Hopewell Valley Bistro & Inn

Old World welcome and an extensive menu with Eastern European specialties combine for an evening of comfort in Hopewell Borough.

By: Kate O’Neill

Hopewell Valley Bistro & Inn

15 E. Broad St.


(609) 466-9889


Food: Generally very good

Service: Not good on the night we visited

Prices: Moderate

Cuisine: American with Eastern European specialties

Ambience: European bistro

Hours: Mon.-Sat. 11:30 a.m.-10 p.m.; Sunday brunch 9 a.m.-2 p.m.

Essentials: Major credit cards accepted; full bar; wheelchair accessible from the restaurant’s back parking lot; smoking in bar; reservations appreciated.

Music: Live jazz and dancing Sat. 7-10 p.m., Reservations recommended, typically no cover charge.


   The Hopewell Valley Bistro & Inn draws on the owners’ Eastern European heritage to provide an unusual dining opportunity in the heart of Hopewell Borough. The menu includes Austro-Hungarian specialties along with American favorites. The bar is a social hub and the wide porch offers dining with a fine perspective on the town’s Victorian main street.
   Three years ago, when they retired, Susie Molnar’s parents turned over ownership to Susie and her husband, Paul. The new owners extensively refurbished the two main dining areas, adding a dance floor to the banquet-sized Starlight Room. The original dining room is especially handsome, with olive-toned wainscoting topped by half-timbered walls that frame groupings of Hungarian ceramics. The chandeliers’ glow glints off the cutlery and the glass-topped white tablecloths.
   On a recent visit, this pleasant environment was darkened by our server, who was inexplicably inconsiderate. Still, her performance could neither ruin the chef’s accomplishments nor undermine the Inn’s good range of wines and on-tap beers. Our disappointment in the service will surprise those familiar with the high standards and warm hospitality of Susie Molnar, who earned a reputation for friendliness during her days as owner of the Pennington Bistro.
   With Tom under the weather, my son Tim and I arrived just after 8 p.m. and found one occupied table on the porch and an empty dining room. Our server-to-be suggested we sit indoors, where we were the only diners until a family of three stopped by a half hour later for hamburgers. With so few guests and a dining room that is open until 10, we remained puzzled by her brusque manner and inattentive performance.
   She presented my gazpacho sloshed over the rim into the saucer and spoon; she clattered plates as she cleared adjacent tables, and was visibly exasperated when I asked for my steak "rare to medium rare." She never refilled our water glasses, though this was Tim’s only beverage, and neglected to ask if we would like dessert. When we inquired, she wordlessly brought a blackboard with a list of at least two dozen desserts and leaned it against the next table. Finally, she offered no coffee or tea; she just dropped off the check and vanished. Although the bill included a $1 overcharge on one glass of wine, we signed and departed rather than experience more of her dark mood.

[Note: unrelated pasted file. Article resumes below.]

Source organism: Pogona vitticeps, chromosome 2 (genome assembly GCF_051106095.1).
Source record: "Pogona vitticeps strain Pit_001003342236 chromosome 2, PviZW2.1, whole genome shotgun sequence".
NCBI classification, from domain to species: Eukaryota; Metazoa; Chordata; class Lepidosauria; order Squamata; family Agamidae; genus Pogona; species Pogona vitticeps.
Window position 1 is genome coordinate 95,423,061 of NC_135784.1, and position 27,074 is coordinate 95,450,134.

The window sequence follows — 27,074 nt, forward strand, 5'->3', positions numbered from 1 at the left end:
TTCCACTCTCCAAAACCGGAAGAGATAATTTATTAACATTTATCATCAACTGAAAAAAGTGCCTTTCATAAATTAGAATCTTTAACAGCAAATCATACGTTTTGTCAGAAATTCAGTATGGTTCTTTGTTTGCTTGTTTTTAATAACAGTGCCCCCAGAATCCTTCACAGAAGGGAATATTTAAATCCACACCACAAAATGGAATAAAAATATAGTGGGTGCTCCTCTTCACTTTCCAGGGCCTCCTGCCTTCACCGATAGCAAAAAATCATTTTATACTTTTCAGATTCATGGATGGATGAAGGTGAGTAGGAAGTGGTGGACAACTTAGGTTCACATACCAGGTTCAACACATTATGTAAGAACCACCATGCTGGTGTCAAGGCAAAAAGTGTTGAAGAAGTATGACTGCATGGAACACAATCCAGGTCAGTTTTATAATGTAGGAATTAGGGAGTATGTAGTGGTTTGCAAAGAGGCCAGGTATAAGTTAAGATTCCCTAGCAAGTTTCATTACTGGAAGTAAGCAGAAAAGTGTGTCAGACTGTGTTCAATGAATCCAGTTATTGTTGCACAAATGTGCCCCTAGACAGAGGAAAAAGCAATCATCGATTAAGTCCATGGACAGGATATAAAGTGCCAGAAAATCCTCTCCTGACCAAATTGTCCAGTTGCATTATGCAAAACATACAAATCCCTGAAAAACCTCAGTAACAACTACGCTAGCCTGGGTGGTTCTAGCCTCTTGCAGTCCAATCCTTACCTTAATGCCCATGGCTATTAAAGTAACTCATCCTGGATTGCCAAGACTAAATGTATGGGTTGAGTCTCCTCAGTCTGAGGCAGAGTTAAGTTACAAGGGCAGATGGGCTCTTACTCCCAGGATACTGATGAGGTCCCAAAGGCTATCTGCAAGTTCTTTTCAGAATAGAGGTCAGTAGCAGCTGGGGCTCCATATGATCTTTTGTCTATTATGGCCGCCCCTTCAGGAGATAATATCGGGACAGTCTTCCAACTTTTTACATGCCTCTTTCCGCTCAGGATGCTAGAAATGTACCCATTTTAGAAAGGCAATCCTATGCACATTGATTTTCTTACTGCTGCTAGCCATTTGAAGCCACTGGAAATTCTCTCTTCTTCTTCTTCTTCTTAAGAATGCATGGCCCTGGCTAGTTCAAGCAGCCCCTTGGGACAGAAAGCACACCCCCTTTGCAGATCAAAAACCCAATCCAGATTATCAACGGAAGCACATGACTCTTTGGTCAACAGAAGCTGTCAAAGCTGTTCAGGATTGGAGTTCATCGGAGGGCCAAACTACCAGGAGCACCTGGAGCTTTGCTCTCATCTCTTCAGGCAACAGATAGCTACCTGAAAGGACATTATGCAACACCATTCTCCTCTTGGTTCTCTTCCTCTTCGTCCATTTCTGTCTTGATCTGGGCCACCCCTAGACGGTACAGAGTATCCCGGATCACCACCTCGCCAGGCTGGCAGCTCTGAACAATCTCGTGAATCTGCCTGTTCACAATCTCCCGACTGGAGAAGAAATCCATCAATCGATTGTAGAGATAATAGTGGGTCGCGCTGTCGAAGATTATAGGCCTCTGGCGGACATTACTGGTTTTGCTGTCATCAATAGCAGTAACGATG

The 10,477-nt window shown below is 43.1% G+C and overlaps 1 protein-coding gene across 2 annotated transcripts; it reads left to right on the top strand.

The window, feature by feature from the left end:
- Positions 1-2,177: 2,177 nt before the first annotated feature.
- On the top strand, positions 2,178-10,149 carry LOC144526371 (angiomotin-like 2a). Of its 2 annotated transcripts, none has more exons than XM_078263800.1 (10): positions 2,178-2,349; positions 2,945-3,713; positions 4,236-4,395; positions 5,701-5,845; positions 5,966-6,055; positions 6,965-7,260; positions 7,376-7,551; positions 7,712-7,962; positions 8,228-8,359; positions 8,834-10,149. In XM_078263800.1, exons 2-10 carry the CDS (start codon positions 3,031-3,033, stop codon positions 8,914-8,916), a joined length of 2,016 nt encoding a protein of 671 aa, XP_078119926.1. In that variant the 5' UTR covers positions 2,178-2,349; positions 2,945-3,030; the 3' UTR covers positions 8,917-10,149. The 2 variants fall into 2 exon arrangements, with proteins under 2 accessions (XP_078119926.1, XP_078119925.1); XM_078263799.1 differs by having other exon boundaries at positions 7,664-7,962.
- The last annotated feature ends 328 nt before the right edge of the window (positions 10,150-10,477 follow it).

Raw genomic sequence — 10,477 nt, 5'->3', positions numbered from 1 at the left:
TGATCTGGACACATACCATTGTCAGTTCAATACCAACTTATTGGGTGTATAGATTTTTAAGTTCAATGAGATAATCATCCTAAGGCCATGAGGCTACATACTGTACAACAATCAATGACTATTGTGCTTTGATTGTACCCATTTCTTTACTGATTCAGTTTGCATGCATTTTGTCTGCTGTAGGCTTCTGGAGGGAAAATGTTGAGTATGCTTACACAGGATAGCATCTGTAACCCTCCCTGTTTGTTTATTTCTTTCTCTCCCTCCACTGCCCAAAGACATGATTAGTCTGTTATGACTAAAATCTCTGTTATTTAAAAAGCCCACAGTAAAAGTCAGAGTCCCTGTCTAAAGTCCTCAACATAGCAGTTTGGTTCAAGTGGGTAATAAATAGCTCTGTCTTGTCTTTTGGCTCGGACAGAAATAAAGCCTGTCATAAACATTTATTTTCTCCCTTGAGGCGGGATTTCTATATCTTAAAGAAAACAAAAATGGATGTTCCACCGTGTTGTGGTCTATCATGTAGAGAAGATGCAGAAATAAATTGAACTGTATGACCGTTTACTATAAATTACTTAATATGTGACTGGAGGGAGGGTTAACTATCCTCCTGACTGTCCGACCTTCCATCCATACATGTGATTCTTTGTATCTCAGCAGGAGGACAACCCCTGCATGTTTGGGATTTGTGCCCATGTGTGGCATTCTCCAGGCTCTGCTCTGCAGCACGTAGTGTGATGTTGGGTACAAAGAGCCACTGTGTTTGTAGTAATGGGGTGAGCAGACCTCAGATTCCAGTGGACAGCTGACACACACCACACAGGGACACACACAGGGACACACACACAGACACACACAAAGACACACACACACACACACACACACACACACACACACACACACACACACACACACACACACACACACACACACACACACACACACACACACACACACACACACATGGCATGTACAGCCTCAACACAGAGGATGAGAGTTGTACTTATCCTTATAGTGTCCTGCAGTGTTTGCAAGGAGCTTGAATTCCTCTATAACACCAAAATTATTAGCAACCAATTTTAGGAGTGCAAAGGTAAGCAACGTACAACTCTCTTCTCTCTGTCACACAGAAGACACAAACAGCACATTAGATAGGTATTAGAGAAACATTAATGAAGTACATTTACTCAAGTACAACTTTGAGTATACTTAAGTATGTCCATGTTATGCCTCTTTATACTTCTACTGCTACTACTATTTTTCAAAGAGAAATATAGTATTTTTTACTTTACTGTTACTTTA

The gazpacho ($2.50) was the only culinary disappointment of the evening. Although it contained an abundance of solid cucumber chunks and green peppers, the liquid seemed to be spicy, canned tomato juice. But Tim enjoyed a pear, blue cheese and walnut salad ($7.25) that included generous amounts of all three ingredients attractively arrayed on a bed of lettuce, with subtle vinaigrette served on the side. He prefers the more sweetness and sophistication that caramelized walnuts often lend this dish, but even unadorned, the walnuts blended well with their companions’ crisp, rustic flavors.
   Each entrée entitles the diner to a trip to the salad bar, where we found the basics supplemented by fresh leaf lettuce (not iceberg), pasta salad with sliced olives, tasty corn and black bean salsa and pickled beets. The Inn provides three dressing options: vinaigrette, Russian and creamy poppy seed. Back at the table, foil-wrapped butter and soft, dense baguette slices awaited us.
   With my black pepper steak ($19.95), I ordered spaetzle, tiny, rich German dumplings that are a Molnar family speciality. Tim chose roasted red potatoes to accompany his grilled salmon ($16.95), but when served, the starches were reversed. Perhaps our waitress flip-flopped the orders, or maybe the chef knew which combinations matched best. In any case, we stuck with their decision and the switch worked well for us. The buttery, paprika-flecked potatoes tamed the nip of the peppercorns that coated the steak, but the portion was so generous that I had to abandon much of it. The rib-eye was succulent and tender, cooked rare, as ordered, and my glass of robust Hopewell Valley Vineyards Rossa della Valle ($6) — with its plum and raspberry finish — seemed made-to-order for the steak’s peppery overcoat. Tim delighted in the salmon, garnished with lemon slices and creamy yogurt-dill sauce. The fish was served as two small steaks, seared till dark outside, leaving the inside juicy. The somewhat dry and sticky spaetzle seemed to have waited too long for us, but it retained a rich egg flavor that complemented the salmon. Both dishes came with well-steamed green beans, which I prefer al dente, but Tim thought ideal.
   From Susie Molnar’s extensive list of homemade desserts, I chose a sour cherry tart ($5) that was neither sour nor a tart. Instead, it was a fine, all-American cherry pie, with a dense crust. From the Eastern European specialties, Tim selected and adored a giant slice of Black Forest cake ($5), topped by cloud of whipped cream and filled with juicy, whole cherries, perfectly balanced with the light, dry cake.
   We hope our readers will take one server’s performance as an anomaly and visit the Hopewell Bistro. The extensive menu is worth a try and so is the Old World welcome of Susie Molnar.